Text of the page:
Attorneys and law firms – many producers and users of IP utilise the services of attorneys (particularly patent attorneys) to protect, enforce and commercialise their IP.
Processes for engagement with regulated parties and stakeholders
IP policy and regulatory development usually follows the traditional policy development model. This includes consultation on issues and options for change, as well as public consultation on draft legislation. Where it is proposed to amend IP legislation as a result of New Zealand’s accession to an international agreement, such as free trade agreements, the public is consulted, in cooperation with MFAT, during the negotiations and on the substance of the amendments.
On an operational level, the Intellectual Property Office of New Zealand (IPONZ) manages online processes and registers for the different IP types (except copyright and layout designs). These mechanisms allow applicants and other interested persons to submit applications and respond to queries from examiners, search the status of applications and identify rights that have been granted.
IPONZ also has a Stakeholder Engagement team which regularly interacts with key stakeholders as part of its normal work programme to help identify and understand emerging issues, and monitor areas of interest.
A key campaign to raise IP awareness among NZ businesses was launched in May 2018. This included case studies, IP cards for the small business roadshows and launching an IPONZ Facebook page. This campaign is now part of our business as usual.
System’s fitness for purpose
System has some issues against criteria
Like other intellectual property systems governed by the same set of international treaties and agreements, there are significant questions around whether the current settings are the minimum necessary to encourage efficient investment in human innovation and creative works. For example, there is increasing international evidence copyright systems grant protection too easily, and for longer than is necessary to encourage creative endeavour.
Some comparable jurisdictions use broad “fair use” exemptions to balance out the potential harm to consumers of over protection. The effectiveness of New Zealand’s equivalent exceptions is unclear due to a lack of an adequate body of case law. In addition, there is a lack of clarity about how domestic intellectual property law applies to some digital age activities such as creative re-use, data mining, 3D-printing, streaming and digital archiving. The rise of internet platforms has also raised questions about whether current policy settings are appropriate for the hosting and publishing of digital content.
In 2016 we conducted a study of the creative sector [PDF, 2.2 MB] to better understand the efficacy of the current copyright settings, and how technological change is impacting the creative sector. This is informing a review of the Copyright Act which was launched in June 2017 with the release of terms of reference.
A major review of the Plant Variety Rights Act is underway to ensure the policy settings remain fit for purpose given the importance of horticulture and agriculture to the New Zealand economy. System maintenance is also underway, for example through implementing changes in response to the Comprehensive and Progressive Trans-Pacific Partnership (CPTPP) and planning consultation on what to include in a possible IP Laws Amendment Bill.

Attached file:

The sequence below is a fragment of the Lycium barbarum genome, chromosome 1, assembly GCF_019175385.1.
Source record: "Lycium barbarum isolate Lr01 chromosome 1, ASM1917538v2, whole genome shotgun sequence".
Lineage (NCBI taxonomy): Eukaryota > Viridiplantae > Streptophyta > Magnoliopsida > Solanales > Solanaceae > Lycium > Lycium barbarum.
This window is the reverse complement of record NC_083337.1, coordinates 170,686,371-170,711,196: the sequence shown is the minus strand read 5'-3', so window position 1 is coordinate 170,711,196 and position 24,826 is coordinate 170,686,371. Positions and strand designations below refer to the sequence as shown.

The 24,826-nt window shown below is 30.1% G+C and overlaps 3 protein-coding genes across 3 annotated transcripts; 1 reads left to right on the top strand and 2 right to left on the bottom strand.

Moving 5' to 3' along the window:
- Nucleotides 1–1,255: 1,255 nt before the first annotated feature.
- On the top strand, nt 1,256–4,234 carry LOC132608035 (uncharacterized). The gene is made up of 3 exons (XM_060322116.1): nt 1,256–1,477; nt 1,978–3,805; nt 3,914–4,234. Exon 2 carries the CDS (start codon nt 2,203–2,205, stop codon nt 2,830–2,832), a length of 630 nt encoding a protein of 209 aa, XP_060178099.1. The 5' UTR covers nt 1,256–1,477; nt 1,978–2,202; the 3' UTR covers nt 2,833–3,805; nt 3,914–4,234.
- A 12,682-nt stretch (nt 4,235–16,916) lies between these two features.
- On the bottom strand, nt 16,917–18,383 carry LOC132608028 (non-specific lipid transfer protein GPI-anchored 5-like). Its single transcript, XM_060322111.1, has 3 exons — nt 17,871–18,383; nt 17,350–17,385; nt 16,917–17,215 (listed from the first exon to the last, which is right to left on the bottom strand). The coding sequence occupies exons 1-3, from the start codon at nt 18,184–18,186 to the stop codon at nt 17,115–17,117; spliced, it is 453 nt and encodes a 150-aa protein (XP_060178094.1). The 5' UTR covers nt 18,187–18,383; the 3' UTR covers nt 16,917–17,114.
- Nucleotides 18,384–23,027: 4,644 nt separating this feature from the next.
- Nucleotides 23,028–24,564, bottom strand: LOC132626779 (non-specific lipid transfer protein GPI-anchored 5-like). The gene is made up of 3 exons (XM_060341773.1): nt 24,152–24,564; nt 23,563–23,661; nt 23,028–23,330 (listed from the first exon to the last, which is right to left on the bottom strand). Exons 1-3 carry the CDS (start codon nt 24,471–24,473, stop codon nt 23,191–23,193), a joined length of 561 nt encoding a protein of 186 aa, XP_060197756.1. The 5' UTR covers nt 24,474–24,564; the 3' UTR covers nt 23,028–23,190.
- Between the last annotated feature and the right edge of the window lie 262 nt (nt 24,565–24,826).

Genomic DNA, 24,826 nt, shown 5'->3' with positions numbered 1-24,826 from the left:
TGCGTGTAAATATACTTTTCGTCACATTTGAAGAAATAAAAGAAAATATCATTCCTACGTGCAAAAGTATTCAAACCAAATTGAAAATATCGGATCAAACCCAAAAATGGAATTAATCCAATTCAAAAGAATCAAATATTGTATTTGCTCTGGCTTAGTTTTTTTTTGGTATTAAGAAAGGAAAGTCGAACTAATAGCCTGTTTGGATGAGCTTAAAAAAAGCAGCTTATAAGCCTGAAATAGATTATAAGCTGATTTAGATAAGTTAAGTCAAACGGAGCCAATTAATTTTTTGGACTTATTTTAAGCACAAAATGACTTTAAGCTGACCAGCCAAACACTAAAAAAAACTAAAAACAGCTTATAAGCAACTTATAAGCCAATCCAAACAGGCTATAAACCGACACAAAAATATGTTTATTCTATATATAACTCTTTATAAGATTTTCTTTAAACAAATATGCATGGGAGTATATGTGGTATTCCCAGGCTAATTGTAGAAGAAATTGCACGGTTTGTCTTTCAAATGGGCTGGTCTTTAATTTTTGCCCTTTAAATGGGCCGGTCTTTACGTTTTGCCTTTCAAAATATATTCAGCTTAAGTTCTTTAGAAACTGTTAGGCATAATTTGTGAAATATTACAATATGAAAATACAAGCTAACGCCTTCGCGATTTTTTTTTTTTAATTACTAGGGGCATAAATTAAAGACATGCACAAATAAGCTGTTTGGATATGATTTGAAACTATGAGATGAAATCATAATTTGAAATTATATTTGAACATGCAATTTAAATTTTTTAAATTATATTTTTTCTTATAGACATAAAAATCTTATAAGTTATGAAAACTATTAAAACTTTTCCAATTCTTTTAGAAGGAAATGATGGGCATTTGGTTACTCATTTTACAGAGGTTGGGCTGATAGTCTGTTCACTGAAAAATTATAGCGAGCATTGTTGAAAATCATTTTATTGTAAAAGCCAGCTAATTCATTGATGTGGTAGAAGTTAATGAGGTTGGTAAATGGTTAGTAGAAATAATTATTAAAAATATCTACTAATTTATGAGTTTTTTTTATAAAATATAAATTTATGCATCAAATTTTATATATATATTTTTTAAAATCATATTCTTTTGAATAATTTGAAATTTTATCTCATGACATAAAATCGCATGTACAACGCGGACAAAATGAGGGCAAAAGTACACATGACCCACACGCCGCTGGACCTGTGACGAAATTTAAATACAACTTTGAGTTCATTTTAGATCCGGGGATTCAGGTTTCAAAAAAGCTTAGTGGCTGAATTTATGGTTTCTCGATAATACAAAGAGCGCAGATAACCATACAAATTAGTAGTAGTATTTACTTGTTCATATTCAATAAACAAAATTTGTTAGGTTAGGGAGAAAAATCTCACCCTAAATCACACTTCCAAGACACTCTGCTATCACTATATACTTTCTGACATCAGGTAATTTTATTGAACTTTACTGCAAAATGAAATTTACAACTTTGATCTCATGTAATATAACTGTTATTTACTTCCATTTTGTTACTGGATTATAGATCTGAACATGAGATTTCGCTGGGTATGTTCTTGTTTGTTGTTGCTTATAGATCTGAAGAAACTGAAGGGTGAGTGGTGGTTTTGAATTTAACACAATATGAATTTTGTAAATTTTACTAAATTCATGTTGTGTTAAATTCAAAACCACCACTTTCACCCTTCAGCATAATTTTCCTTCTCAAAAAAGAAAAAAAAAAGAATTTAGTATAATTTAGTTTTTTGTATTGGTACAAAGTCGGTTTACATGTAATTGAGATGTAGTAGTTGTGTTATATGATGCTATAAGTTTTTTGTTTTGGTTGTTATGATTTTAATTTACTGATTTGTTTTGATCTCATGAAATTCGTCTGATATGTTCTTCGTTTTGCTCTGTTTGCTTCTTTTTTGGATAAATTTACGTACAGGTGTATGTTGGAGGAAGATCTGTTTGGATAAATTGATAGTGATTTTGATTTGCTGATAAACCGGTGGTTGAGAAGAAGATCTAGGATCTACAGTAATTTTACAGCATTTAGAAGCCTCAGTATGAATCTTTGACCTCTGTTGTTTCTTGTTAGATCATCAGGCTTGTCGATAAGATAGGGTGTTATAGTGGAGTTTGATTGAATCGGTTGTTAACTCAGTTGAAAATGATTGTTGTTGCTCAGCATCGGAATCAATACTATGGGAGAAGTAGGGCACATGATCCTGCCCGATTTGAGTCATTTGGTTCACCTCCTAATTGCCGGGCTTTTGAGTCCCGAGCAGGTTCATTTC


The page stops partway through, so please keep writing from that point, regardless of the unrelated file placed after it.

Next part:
System has some issues against criteria
All the available evidence suggests the regulatory system is being implemented efficiently. The Intellectual Property Office of New Zealand (IPONZ) is well regarded and is at the forefront of intellectual property rights via web based services.
As the parent organisation to IPONZ, MBIE is subject to regular State Service’s Commission’s Performance Improvement Framework (PIF) reviews. A comprehensive regulatory system assessment is desirable once all significant policy reforms have been completed.
Although the system is being implemented efficiently overall, there is increasing evidence copyright is granted for longer than necessary to incentivise the creation and dissemination of copyright works. If this is true for New Zealand, then the copyright system could be:
- distorting how resources in the creative industries are used, particularly the re-use of existing creative works
- discouraging the dissemination of creative works
- prohibiting the unauthorised use of creative works without providing practical and efficient ways of facilitating authorisation
- placing unnecessary burdens on technological innovation depending on copying creative works for purely functional reasons.
System has some issues against criteria
The pace and disruptive impacts of technological change have proved, and will continue to prove, challenging for the intellectual property system. While the high level of international cooperation on intellectual property law means New Zealand will not face these challenges alone, the trend towards greater intellectual property protections is problematic for New Zealand as a net importer of intellectual property. Careful regulatory stewardship and international negotiation will be required if the system is to meet its objectives.
Fairness and accountability
System has some issues against criteria
Enforcement action for serious breaches of system legal frameworks is generally via the High Court, which provides an independent and transparent process with significant appeal rights. However, the absence of a substantive body of case law in some key areas makes it difficult for some system participants to understand the boundaries of intellectual property rights in areas such as copyright law.
The online and electronic nature of the intellectual property registers and transactional processes for patents, trademarks, designs, geographical indications (for wine and spirits) and plant variety rights has improved the transparency of these rights.
The relatively small number of system participants means information about the system can be widely disseminated in a low cost and relatively informal manner.